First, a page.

A guy sitting next to me in a college class said: “I’m going to audition for a campus play, let’s go!” The new me said: “Sure. Sounds like fun!” The old, too-cool-for-high-school me would have come up with a dozen fictional excuses. (Acting galore in life, not on stage.) I auditioned, was cast and rehearsed.

The play is both obscure and romantic, set in the 19th century. High in a foggy European castle. It involves a beautiful queen, an assassin and dueling pistols. It was called “The Eagle With Two Heads.” Prior to the play’s beginning, a king had shot an eagle out of the sky. When he goes to retrieve it, he is surprised to find that it only has one head. (All the eagles in the coin of his realm had two.)

I memorized lines and cues. I avoided bumping into the furniture. On my entrance I was to question the queen, who was mourning her husband’s loss. A unexpected chance to enter, play a scene and go to the cast party. (The woman who played the queen was beautiful.)

I was to be escorted on stage by a servant who (in the play) was a deaf mute. On opening night, I turned back in the dimly lit closet-like area of backstage, and told my friend I couldn’t go “out there.” I remembered nothing of what I was supposed to say or do. (No kidding, I was smack in the midst of stage fright.) Not a deaf mute in life, he reached by me, pushed open the painted door and said, “Don’t worry, you’ll think of it. Let’s go,” and backward into my first stage entrance, voila.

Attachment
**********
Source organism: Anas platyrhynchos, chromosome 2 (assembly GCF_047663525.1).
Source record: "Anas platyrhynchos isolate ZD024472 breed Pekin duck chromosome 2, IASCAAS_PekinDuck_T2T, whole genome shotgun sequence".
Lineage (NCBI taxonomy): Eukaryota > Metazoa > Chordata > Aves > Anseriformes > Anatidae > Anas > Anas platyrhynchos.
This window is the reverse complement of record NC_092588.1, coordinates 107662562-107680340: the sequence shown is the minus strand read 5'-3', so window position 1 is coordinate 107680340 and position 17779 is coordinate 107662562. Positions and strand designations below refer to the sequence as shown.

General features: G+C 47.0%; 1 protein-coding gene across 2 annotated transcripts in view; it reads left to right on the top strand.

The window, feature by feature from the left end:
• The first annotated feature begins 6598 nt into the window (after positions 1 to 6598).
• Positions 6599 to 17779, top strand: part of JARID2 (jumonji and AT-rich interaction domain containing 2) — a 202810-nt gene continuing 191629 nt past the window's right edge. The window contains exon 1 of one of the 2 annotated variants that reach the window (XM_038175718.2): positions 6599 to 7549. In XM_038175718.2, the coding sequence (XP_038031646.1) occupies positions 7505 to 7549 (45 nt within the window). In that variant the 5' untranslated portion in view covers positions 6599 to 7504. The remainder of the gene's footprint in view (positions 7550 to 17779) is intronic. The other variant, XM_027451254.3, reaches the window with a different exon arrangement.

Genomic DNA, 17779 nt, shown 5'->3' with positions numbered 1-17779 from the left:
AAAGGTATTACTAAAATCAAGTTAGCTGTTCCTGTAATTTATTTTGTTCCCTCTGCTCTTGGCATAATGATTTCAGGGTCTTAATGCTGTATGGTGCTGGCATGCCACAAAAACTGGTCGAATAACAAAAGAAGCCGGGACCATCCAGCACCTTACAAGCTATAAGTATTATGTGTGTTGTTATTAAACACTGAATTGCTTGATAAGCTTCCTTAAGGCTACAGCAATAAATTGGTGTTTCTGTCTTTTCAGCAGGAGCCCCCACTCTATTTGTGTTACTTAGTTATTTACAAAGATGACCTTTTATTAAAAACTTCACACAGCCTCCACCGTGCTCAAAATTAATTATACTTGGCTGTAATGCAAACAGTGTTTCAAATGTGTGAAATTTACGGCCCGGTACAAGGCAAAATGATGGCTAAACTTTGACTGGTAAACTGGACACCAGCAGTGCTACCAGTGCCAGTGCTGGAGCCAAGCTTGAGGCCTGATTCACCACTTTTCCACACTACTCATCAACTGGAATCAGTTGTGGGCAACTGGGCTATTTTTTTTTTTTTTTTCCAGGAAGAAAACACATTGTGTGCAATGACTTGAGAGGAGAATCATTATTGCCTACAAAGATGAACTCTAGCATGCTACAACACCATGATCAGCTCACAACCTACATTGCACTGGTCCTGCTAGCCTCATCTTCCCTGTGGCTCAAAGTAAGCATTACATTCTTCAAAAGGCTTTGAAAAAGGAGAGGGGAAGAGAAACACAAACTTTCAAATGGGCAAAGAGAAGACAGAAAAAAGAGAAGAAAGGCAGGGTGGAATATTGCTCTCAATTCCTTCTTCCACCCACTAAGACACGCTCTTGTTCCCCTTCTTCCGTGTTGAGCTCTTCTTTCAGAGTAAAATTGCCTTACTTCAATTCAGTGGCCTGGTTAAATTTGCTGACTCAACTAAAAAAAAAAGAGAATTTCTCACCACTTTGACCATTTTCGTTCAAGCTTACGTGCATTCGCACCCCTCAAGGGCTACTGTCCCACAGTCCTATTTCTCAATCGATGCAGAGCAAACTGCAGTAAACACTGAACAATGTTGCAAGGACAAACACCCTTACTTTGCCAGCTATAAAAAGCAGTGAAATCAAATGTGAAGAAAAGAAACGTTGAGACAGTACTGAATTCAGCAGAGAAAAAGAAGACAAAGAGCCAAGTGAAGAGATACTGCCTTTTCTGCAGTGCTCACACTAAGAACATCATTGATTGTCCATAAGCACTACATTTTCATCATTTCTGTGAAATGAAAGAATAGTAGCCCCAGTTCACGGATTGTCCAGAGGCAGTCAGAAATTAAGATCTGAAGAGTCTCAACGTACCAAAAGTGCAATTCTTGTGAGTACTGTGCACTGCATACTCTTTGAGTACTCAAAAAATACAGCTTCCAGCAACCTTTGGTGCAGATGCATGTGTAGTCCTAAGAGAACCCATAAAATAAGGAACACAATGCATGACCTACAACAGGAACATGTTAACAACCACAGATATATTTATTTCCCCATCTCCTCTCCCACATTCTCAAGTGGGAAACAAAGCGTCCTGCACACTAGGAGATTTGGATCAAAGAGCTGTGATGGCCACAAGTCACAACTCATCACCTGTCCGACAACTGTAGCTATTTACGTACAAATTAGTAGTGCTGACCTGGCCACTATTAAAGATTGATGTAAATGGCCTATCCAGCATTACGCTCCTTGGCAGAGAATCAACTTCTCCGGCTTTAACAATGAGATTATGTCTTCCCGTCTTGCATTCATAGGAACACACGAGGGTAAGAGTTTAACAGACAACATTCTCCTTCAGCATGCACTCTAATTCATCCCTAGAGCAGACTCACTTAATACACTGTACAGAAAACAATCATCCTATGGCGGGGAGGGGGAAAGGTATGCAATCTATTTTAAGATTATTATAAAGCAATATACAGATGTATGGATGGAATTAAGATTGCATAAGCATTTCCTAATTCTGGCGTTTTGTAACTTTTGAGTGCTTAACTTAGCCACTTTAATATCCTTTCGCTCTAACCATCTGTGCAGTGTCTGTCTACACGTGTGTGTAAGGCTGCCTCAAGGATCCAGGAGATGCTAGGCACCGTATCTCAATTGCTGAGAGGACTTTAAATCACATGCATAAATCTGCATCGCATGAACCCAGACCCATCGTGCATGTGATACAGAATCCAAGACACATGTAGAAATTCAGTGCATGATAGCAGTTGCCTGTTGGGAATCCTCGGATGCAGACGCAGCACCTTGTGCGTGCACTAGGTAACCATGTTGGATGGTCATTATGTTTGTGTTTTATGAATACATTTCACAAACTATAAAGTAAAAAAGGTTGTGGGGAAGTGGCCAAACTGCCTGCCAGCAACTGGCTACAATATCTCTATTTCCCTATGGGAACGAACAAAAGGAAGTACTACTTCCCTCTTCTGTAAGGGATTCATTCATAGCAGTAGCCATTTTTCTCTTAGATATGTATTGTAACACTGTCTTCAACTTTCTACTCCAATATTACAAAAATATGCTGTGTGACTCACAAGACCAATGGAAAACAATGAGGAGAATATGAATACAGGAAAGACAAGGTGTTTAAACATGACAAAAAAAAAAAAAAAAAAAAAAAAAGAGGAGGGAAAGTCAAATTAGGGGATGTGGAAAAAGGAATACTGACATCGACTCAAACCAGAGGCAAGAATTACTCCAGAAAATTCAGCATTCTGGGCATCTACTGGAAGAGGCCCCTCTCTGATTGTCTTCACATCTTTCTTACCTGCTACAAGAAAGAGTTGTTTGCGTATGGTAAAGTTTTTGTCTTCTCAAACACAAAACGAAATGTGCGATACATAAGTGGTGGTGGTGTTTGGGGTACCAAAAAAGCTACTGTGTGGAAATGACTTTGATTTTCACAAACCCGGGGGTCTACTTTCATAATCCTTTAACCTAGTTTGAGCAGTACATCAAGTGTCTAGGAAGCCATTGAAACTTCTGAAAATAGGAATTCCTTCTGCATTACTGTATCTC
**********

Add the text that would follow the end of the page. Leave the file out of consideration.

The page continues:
No lie – I felt on the edge of a high cliff, was sweaty wet and my eyes all blurry. Fear irrelevant, I did remember; it wasn’t the silent disaster I’d been sure would follow. After the curtain call, stage fright changed to be stage struck.

I loved it. I was told I looked cool, surprisingly good, I felt in control of the audience. My character was manipulative and political. I’m typically neither, but it was swaggering fun to walk in this sleazeball’s boots. Some say that villains are among the most fun roles to play, and first time out I got to play this one.

Because the play was set in a 19th-century remote, high mountain aerie, there were dueling pistols and poison before the final curtain. Two regal characters were soon dead. We wore tailored period costumes. I had handsome boots, carried a riding crop and wore a cape over my shoulder. Props, sets, costumes, I got lucky, having been pushed backward into what turned out to be a magical world complete with queens, assassins and intrigue.

Dissolve to years later I accepted an invitation to go to Nigeria as a visiting theater director. Without hesitation, I agreed: “Let’s go!” While there I was told of the Yoruba myth that when you go backward through a portal, you run the risk of going back in time.

Almost a Rod Serling story. I swear it happened to me.

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